The rules we have set down here are not mere theories or guesswork. They work like magic. Incredible as it sounds, I have seen the application of these principles literally revolutionize the lives of many people.
To illustrate: Last season a man with 314 employees joined one of these courses.
For years, he had driven and criticized and condemned his employees without stint or discretion. Kindness, words of appreciation, and encouragement were alien to his lips. After studying the principles discussed in this book, this employer sharply altered his philosophy of life. His organization is now inspired with a new loyalty, a new enthusiasm, a new spirit of team work. Three hundred and fourteen enemies have been turned into three hundred and fourteen friends. As he proudly said in a speech before the class: “When I used to walk through my establishment, no one greeted me. My employees actually looked the other way when they saw me approaching. But now they are all my friends, and even the janitor calls me by my first name.”
This employer now has more profit, more leisure and – what is infinitely more important – he finds far more happiness in his business and in his home.
Countless numbers of salesmen have sharply increased their sales by the use of these principles. Many have opened up new accounts – accounts that they had formerly solicited in vain. Executives have been given increased authority, increased pay. One executive last season reported an increase in salary of five thousand a year largely because he applied these truths.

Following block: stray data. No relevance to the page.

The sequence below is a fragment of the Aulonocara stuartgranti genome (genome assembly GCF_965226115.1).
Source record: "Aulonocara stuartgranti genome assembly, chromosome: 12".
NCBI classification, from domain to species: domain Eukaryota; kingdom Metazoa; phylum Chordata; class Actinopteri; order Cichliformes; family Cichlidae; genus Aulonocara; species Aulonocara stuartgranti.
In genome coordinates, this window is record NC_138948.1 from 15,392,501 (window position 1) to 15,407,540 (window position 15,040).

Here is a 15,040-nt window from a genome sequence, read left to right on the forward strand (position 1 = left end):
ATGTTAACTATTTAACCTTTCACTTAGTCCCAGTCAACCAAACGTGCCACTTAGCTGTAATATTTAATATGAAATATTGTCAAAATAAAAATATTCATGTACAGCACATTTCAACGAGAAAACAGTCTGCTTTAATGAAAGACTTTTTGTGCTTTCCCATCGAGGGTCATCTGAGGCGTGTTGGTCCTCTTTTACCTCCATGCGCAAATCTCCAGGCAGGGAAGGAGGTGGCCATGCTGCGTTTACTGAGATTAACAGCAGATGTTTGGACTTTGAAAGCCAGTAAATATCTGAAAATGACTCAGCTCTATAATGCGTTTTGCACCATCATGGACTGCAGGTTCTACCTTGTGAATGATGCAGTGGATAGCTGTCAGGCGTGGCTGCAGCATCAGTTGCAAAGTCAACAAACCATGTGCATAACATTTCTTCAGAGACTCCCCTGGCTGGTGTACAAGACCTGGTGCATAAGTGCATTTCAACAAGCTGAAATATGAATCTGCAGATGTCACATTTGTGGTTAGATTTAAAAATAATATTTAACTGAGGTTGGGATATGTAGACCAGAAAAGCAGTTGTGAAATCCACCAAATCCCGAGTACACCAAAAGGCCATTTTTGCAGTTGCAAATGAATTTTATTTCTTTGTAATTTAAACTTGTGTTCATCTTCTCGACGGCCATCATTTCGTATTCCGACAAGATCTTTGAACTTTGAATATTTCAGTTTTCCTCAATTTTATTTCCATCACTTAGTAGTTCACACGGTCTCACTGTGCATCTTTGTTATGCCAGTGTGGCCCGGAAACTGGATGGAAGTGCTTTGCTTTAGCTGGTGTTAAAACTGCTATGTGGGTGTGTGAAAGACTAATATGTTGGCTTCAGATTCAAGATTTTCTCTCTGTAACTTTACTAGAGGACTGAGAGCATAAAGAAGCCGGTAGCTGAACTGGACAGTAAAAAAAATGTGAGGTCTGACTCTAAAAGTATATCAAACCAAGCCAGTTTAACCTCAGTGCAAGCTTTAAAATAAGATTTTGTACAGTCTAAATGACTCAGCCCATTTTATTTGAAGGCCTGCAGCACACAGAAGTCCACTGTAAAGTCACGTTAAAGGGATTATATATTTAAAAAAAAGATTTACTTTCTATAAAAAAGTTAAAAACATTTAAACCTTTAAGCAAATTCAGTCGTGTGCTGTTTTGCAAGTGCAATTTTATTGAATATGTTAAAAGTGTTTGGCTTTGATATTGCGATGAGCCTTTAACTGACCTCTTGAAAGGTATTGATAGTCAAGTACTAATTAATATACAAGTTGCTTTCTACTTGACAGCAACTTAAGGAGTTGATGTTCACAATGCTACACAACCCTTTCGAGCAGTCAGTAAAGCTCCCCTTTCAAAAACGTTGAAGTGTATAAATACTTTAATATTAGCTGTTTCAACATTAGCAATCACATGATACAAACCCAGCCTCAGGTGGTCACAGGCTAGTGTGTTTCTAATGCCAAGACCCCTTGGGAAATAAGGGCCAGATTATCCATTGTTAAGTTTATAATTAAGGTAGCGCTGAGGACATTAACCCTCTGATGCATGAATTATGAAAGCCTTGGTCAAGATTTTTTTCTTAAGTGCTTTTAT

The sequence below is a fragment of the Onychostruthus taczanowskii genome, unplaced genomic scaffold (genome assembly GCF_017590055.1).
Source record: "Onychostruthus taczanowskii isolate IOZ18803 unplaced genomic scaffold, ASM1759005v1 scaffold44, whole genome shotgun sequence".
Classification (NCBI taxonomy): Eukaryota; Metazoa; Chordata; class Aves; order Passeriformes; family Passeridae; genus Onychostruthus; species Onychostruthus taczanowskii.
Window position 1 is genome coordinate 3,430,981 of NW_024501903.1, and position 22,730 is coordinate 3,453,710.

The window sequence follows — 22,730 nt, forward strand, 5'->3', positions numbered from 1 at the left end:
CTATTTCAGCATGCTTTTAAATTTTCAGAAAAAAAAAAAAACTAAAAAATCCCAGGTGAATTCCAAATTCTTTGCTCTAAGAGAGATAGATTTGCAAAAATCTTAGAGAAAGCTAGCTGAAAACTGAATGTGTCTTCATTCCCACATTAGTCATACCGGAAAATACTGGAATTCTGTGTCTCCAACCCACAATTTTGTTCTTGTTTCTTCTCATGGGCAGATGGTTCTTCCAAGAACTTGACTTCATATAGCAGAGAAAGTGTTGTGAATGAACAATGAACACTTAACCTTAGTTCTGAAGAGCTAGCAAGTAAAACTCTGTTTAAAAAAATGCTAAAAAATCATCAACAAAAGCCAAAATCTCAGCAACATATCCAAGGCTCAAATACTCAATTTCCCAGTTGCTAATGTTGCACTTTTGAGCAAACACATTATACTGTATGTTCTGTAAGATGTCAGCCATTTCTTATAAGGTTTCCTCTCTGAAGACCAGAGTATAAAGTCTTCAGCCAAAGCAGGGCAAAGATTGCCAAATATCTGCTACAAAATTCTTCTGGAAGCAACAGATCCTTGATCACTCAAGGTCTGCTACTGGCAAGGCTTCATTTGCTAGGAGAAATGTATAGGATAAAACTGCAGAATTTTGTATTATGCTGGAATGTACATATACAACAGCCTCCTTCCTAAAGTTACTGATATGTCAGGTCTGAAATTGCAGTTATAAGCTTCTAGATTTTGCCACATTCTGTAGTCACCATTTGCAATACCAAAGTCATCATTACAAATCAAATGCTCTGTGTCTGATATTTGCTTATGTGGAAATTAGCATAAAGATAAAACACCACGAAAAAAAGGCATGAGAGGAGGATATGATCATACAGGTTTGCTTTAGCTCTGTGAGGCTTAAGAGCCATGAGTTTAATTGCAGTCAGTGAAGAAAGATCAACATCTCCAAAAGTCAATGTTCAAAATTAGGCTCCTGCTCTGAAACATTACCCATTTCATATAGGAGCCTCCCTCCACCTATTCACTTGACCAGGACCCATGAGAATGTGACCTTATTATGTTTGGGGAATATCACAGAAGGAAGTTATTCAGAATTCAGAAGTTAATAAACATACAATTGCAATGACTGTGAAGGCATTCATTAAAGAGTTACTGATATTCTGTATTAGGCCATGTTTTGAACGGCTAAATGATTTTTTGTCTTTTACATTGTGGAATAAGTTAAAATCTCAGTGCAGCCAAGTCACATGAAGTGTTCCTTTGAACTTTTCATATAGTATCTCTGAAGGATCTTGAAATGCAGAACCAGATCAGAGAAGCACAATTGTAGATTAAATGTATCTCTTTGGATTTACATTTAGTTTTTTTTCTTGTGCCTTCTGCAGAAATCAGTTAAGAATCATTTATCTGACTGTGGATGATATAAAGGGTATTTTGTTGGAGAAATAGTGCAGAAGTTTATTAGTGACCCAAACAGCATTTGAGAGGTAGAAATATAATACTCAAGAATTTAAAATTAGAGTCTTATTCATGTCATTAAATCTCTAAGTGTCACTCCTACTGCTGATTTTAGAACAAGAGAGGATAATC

Another, an executive in the Philadelphia Gas Works Company, was slated for demotion because of his belligerence, because of his inability to lead people skillfully. This training not only saved him from a demotion when he was sixty-five, but brought him promotion with increased pay.
On innumerable occasions, wives attending the banquet given at the end of the course have told me that their homes have been much happier since their husbands took this training.
Men are frequently astonished at the new results they achieve. It all seems like magic. In some cases, in their enthusiasm, they have telephoned me at my home on Sundays because they couldn’t wait forty-eight hours to report their achievements at the regular session of the course.
One man was so stirred by a talk on these principles last season that he sat discussing them with the other members of the class until far into the night. At three o’clock in the morning, the others went home. But he was so shaken by a realization of his own mistakes, so inspired by the vista of a new and richer world opening before him, that he was unable to sleep. He didn’t sleep that night or the next day or the next night.